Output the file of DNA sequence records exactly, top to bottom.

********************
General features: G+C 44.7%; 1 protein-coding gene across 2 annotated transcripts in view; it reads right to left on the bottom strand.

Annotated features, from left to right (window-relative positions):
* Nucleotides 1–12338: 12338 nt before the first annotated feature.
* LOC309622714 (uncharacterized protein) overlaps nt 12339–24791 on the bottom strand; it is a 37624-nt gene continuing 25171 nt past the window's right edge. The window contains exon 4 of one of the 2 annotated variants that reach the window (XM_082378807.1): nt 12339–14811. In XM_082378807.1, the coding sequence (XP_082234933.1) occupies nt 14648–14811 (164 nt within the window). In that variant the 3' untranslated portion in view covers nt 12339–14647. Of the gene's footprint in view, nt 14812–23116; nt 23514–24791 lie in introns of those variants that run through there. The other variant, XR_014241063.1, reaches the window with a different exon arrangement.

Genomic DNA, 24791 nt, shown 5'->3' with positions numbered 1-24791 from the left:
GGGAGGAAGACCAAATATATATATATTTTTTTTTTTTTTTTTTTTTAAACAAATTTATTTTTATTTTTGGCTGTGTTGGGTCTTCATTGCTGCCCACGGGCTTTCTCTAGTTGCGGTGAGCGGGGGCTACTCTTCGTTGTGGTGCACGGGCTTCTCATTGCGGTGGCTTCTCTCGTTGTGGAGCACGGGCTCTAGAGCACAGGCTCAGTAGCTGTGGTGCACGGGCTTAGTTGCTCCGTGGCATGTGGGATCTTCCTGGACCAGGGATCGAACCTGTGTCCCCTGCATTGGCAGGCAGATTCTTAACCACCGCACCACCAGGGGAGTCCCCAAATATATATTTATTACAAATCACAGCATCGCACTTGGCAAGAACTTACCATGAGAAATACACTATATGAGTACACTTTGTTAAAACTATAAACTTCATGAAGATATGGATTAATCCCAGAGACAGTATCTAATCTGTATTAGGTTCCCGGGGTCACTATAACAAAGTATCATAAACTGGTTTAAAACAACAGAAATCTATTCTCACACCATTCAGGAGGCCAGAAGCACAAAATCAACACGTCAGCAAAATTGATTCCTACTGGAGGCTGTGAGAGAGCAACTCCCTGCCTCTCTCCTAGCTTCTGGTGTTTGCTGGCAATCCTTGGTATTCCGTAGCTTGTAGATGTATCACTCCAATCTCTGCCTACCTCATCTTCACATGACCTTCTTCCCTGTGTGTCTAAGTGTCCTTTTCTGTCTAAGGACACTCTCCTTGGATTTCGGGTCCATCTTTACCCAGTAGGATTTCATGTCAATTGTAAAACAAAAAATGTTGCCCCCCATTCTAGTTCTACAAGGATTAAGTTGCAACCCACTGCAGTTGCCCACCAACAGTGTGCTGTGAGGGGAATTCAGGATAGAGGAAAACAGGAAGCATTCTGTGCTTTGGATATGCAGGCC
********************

General features: G+C 44.7%; 1 protein-coding gene across 2 annotated transcripts in view; it reads right to left on the bottom strand.

Annotated features, from left to right (window-relative positions):
* Nucleotides 1–12338: 12338 nt before the first annotated feature.
* LOC309622714 (uncharacterized protein) overlaps nt 12339–24791 on the bottom strand; it is a 37624-nt gene continuing 25171 nt past the window's right edge. The window contains exon 4 of one of the 2 annotated variants that reach the window (XM_082378807.1): nt 12339–14811. In XM_082378807.1, the coding sequence (XP_082234933.1) occupies nt 14648–14811 (164 nt within the window). In that variant the 3' untranslated portion in view covers nt 12339–14647. Of the gene's footprint in view, nt 14812–23116; nt 23514–24791 lie in introns of those variants that run through there. The other variant, XR_014241063.1, reaches the window with a different exon arrangement.

Genomic DNA, 24791 nt, shown 5'->3' with positions numbered 1-24791 from the left:
GGGAGGAAGACCAAATATATATATATTTTTTTTTTTTTTTTTTTTTAAACAAATTTATTTTTATTTTTGGCTGTGTTGGGTCTTCATTGCTGCCCACGGGCTTTCTCTAGTTGCGGTGAGCGGGGGCTACTCTTCGTTGTGGTGCACGGGCTTCTCATTGCGGTGGCTTCTCTCGTTGTGGAGCACGGGCTCTAGAGCACAGGCTCAGTAGCTGTGGTGCACGGGCTTAGTTGCTCCGTGGCATGTGGGATCTTCCTGGACCAGGGATCGAACCTGTGTCCCCTGCATTGGCAGGCAGATTCTTAACCACCGCACCACCAGGGGAGTCCCCAAATATATATTTATTACAAATCACAGCATCGCACTTGGCAAGAACTTACCATGAGAAATACACTATATGAGTACACTTTGTTAAAACTATAAACTTCATGAAGATATGGATTAATCCCAGAGACAGTATCTAATCTGTATTAGGTTCCCGGGGTCACTATAACAAAGTATCATAAACTGGTTTAAAACAACAGAAATCTATTCTCACACCATTCAGGAGGCCAGAAGCACAAAATCAACACGTCAGCAAAATTGATTCCTACTGGAGGCTGTGAGAGAGCAACTCCCTGCCTCTCTCCTAGCTTCTGGTGTTTGCTGGCAATCCTTGGTATTCCGTAGCTTGTAGATGTATCACTCCAATCTCTGCCTACCTCATCTTCACATGACCTTCTTCCCTGTGTGTCTAAGTGTCCTTTTCTGTCTAAGGACACTCTCCTTGGATTTCGGGTCCATCTTTACCCAGTAGGATTTCATGTCAATTGTAAAACAAAAAATGTTGCCCCCCATTCTAGTTCTACAAGGATTAAGTTGCAACCCACTGCAGTTGCCCACCAACAGTGTGCTGTGAGGGGAATTCAGGATAGAGGAAAACAGGAAGCATTCTGTGCTTTGGATATGCAGGCC